In my Houston marriage counseling practice, I’m always looking for interesting articles about the psychology behind relationships. I read an interesting study recently that discussed how marriage researcher John Gottman recorded married couples’ conversations over entire weekends, then found the ratio of positive comments to negative comments. He found that a 5:1 ratio (five positive comments for every one critical comment) predicted a strong relationship, while fewer positive comments per critical ones predicted relationship issues.

Reading that study reinforced for me what I’m always encouraging my clients to do in Houston marriage counseling—open up an honest dialogue and verbalize the things you like about your partner. Positivity, as long as it’s genuine, goes a long way. Here are a few specific techniques you can use to apply positive psychology to your relationship.

Houston Marriage Counseling: Tips for Using Positive Psychology

Don’t just think it, say it. Have you ever thought that your partner looked particularly good one night, or recognized that your partner was being especially kind… But you didn’t tell them? Next time you think something nice about your partner, say it out loud. This will show your partner how much you appreciate them, and it will remind you to be more aware when your partner is doing something positive.

Don’t take the little things for granted. Maybe your partner’s been cooking your favorite dinner every Tuesday night for the past 20 years, but you’ve never thought to say anything, because it’s such a regular occurrence. Well, say something next time to show how much this little gesture of love means to you. Your partner may be pleasantly surprised by this acknowledgement.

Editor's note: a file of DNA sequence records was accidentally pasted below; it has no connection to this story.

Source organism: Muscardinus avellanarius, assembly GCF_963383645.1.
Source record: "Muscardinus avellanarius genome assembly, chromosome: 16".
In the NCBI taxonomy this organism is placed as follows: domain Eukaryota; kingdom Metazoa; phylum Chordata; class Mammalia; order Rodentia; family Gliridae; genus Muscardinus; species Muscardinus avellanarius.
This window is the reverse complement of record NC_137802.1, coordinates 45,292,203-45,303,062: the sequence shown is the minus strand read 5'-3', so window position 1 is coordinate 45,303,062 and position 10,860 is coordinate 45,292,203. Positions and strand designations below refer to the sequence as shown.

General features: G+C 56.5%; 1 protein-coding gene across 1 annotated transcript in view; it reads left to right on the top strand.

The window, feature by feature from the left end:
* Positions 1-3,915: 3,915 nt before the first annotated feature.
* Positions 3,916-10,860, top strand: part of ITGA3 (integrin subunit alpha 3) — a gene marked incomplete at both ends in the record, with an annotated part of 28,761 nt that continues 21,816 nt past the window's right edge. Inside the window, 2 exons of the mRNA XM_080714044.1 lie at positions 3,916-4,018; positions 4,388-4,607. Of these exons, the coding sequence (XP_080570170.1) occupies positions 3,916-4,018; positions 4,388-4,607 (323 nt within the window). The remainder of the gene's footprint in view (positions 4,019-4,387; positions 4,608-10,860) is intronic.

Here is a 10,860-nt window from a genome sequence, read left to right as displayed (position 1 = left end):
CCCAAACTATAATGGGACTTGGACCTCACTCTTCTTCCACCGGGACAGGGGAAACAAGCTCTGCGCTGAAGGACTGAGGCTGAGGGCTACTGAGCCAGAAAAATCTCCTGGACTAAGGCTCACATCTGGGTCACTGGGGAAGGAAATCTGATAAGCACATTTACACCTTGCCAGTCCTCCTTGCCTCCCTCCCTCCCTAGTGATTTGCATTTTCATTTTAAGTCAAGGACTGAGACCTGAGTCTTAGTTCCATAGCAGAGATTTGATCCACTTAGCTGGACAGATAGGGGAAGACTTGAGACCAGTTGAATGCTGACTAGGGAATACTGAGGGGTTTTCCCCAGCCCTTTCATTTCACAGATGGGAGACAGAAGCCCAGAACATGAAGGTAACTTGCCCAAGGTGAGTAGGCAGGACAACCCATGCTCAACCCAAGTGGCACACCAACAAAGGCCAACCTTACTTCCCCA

If you must request a change, make it constructive and caring. Before blurting out a negative comment about your partner, think it through. End all criticism, including ‘constructive’ criticism, because it’s negative.  All criticism is Self-criticism.  

A complaint kindly stated is more effective and connecting. How does your disappointed/angry/sad feeling connect to an unmet need of yours?

There’s nothing wrong with some constructive feedback in a relationship, because you certainly wouldn’t want to hold back something that’s upsetting you. That could lead to bigger relationship issues. However, make sure that your comments are genuinely meant to build your relationship.  

Make relationship requests SMART

  • Specific
  • Measurable
  • Attainable
  • Relevant to your unmet need
  • Time-limited (ideally, done within a couple weeks)

Let your partner know how these behavior changes could help you feel better – rather than just saying something to hurt your partner because you’re tired or angry. 

When they do fulfill a specific request of yours, you may be amazed at how good it can feel. Tell them that, too! Use appreciation to build them up for making an effort. 

Are you interested in learning more about positive psychology and how it can help your relationship? Visit Houston marriage counseling, and I’d be happy to talk to you and your partner about the subject.